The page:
Toxins 2010, 2(3), 353-366; doi:10.3390/toxins2030353
Article

Environmental Factors and Interactions with Mycobiota of Grain and Grapes: Effects on Growth, Deoxynivalenol and Ochratoxin Production by Fusarium culmorum and Aspergillus carbonarius

Applied Mycology Group, Cranfield Health, Cranfield University, Bedford MK43 0AL, UK
* Author to whom correspondence should be addressed.
Received: 28 January 2010; in revised form: 12 March 2010 / Accepted: 15 March 2010 / Published: 18 March 2010
(This article belongs to the Special Issue Advances in Mycotoxin Research)
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Abstract: Mycotoxigenic fungi colonizing food matrices are inevitably competing with a wide range of other resident fungi. The outcomes of these interactions are influenced by the prevailing environmental conditions and the competing species. We have evaluated the competitiveness of F. culmorum and A. carbonarius in the grain and grape food chain for their in vitro and in situ dominance in the presence of other fungi, and the effect that such interactions have on colony interactions, growth and deoxynivalenol (DON) and ochratoxin A (OTA) production. The Index of Dominance shows that changes in water activity (aw) and temperature affect the competitiveness of F. culmorum and A. carbonarius against up to nine different fungi. Growth of both mycotoxigenic species was sometimes inhibited by the presence of other competing fungi. For example, A. niger uniseriate and biseriate species decreased growth of A. carbonarius, while Aureobasidium pullulans and Cladosporium species stimulated growth. Similar changes were observed when F. graminearum was interacting with other grain fungi such as Alternaria alternata, Cladopsorium herbarum and Epicoccum nigrum. The impact on DON and OTA production was very different. For F. culmorum, the presence of other species often inhibited DON production over a range of environmental conditions. For A.carbonarius, on a grape–based medium, the presence of certain species resulted in a significant stimulation of OTA production. However, this was influenced by both temperature and aw level. This suggests that the final mycotoxin concentrations observed in food matrices may be due to complex interactions between species and the environmental history of the samples analyzed.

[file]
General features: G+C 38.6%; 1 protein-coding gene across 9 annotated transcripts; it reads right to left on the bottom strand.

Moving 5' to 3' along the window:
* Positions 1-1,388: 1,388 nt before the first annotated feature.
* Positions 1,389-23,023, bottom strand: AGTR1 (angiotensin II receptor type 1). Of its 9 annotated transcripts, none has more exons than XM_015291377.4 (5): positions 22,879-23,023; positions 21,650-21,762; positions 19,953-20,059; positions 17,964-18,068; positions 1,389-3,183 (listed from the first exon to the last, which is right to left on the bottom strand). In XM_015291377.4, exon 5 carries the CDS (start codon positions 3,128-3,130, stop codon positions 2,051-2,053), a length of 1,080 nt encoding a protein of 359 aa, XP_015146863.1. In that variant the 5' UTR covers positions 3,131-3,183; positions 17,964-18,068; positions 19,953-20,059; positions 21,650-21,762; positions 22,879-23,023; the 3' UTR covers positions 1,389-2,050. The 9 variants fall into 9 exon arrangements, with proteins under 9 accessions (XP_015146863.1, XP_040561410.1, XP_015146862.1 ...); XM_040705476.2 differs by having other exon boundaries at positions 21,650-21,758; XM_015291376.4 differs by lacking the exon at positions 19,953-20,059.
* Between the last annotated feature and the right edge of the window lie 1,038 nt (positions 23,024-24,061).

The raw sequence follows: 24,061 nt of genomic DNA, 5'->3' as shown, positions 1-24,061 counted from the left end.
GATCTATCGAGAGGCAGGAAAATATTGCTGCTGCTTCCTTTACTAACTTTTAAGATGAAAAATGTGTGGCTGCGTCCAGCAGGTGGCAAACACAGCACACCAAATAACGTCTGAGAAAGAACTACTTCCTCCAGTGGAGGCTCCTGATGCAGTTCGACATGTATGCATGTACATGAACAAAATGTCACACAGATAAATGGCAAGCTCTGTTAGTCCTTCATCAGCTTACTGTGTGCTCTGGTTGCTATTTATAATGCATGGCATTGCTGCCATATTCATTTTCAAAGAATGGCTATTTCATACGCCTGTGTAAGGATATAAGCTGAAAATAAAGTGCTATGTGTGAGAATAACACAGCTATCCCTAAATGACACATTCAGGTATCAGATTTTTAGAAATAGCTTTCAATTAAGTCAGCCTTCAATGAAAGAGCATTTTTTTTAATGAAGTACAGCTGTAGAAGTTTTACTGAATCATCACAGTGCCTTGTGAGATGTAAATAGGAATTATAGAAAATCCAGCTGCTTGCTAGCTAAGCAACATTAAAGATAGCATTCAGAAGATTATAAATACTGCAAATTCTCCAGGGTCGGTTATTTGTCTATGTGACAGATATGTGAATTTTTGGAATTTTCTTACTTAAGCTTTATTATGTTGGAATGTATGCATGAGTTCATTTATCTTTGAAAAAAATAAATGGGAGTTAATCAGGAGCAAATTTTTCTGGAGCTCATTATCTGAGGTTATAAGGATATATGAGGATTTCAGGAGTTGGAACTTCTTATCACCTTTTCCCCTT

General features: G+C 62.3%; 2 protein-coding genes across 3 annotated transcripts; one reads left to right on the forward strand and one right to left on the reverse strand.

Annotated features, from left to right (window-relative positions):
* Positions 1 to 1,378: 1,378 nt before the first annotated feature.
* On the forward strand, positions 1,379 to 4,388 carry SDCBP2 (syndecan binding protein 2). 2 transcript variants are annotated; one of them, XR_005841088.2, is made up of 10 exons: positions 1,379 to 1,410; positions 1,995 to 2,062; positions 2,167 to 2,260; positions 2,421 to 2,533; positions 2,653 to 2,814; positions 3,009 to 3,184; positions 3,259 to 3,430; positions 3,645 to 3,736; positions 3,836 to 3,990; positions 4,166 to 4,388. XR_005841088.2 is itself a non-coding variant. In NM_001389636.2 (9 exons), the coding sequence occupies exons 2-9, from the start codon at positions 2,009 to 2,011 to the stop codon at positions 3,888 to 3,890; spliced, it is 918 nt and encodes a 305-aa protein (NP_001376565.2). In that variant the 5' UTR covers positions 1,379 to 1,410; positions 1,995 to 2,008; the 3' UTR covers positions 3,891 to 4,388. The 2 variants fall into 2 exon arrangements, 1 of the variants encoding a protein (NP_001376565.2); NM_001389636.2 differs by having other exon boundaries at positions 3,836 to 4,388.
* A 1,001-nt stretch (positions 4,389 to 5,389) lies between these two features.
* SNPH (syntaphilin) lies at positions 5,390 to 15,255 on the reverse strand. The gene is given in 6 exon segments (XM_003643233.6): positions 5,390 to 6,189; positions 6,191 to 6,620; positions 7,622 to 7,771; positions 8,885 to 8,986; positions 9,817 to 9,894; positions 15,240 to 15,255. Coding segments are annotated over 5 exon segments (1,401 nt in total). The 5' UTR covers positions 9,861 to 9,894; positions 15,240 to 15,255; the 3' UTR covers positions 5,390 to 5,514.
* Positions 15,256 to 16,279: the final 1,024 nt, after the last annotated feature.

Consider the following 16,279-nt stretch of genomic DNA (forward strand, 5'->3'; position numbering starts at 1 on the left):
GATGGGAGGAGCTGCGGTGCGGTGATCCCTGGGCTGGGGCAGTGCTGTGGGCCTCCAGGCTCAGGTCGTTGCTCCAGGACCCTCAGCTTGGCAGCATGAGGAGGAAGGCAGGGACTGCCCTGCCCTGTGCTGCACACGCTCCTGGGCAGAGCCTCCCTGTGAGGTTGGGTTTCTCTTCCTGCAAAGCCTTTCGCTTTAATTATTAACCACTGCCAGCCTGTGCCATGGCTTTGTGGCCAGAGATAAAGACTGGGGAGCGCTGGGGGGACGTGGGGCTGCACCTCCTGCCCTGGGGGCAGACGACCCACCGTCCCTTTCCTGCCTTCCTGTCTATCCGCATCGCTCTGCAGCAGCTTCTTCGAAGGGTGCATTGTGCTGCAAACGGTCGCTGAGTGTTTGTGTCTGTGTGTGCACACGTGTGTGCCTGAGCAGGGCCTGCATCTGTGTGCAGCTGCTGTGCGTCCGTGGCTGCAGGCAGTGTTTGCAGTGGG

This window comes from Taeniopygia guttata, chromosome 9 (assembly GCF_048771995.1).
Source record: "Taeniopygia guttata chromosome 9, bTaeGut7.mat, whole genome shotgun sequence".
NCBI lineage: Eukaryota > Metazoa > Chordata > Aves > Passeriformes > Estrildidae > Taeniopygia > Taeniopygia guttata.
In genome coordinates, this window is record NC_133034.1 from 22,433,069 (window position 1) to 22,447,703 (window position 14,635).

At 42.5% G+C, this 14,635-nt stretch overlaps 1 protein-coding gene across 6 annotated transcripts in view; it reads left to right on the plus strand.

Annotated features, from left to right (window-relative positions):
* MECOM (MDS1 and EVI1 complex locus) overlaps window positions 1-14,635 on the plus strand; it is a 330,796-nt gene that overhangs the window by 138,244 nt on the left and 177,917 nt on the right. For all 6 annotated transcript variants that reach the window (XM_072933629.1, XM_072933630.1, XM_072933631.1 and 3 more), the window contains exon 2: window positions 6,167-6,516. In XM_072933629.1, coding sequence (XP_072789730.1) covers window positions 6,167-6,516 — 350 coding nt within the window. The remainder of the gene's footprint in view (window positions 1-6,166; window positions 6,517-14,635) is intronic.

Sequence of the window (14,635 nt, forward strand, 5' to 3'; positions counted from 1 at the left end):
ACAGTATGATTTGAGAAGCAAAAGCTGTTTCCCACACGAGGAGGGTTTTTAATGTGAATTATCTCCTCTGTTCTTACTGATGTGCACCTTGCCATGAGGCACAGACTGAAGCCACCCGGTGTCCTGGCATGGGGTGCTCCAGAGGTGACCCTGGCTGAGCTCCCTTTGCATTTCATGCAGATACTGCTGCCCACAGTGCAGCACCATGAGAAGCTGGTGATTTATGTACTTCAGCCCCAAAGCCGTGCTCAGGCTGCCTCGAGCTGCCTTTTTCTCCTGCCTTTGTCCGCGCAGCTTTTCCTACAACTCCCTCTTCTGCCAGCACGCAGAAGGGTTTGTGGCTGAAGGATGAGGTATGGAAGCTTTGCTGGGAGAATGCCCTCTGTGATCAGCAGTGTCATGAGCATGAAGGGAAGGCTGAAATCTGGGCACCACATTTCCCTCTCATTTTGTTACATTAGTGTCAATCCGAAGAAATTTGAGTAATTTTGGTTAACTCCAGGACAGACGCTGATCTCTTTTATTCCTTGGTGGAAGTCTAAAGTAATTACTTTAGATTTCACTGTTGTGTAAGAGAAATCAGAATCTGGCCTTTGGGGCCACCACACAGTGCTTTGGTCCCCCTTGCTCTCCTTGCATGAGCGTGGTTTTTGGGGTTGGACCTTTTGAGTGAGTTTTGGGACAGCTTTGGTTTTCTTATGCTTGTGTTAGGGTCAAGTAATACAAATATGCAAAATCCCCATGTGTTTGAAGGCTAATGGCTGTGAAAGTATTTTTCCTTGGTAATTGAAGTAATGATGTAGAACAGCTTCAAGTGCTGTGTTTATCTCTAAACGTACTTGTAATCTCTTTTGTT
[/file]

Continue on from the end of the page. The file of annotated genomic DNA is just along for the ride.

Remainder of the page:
Keywords: fungal interactions; environmental factors; mycotoxins; interspecific interactions

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MDPI and ACS Style

Magan, N.; Aldred, D.; Hope, R.; Mitchell, D. Environmental Factors and Interactions with Mycobiota of Grain and Grapes: Effects on Growth, Deoxynivalenol and Ochratoxin Production by Fusarium culmorum and Aspergillus carbonarius. Toxins 2010, 2, 353-366.

AMA Style

Magan N, Aldred D, Hope R, Mitchell D. Environmental Factors and Interactions with Mycobiota of Grain and Grapes: Effects on Growth, Deoxynivalenol and Ochratoxin Production by Fusarium culmorum and Aspergillus carbonarius. Toxins. 2010; 2(3):353-366.

Chicago/Turabian Style

Magan, Naresh; Aldred, David; Hope, Russell; Mitchell, David. 2010. "Environmental Factors and Interactions with Mycobiota of Grain and Grapes: Effects on Growth, Deoxynivalenol and Ochratoxin Production by Fusarium culmorum and Aspergillus carbonarius." Toxins 2, no. 3: 353-366.

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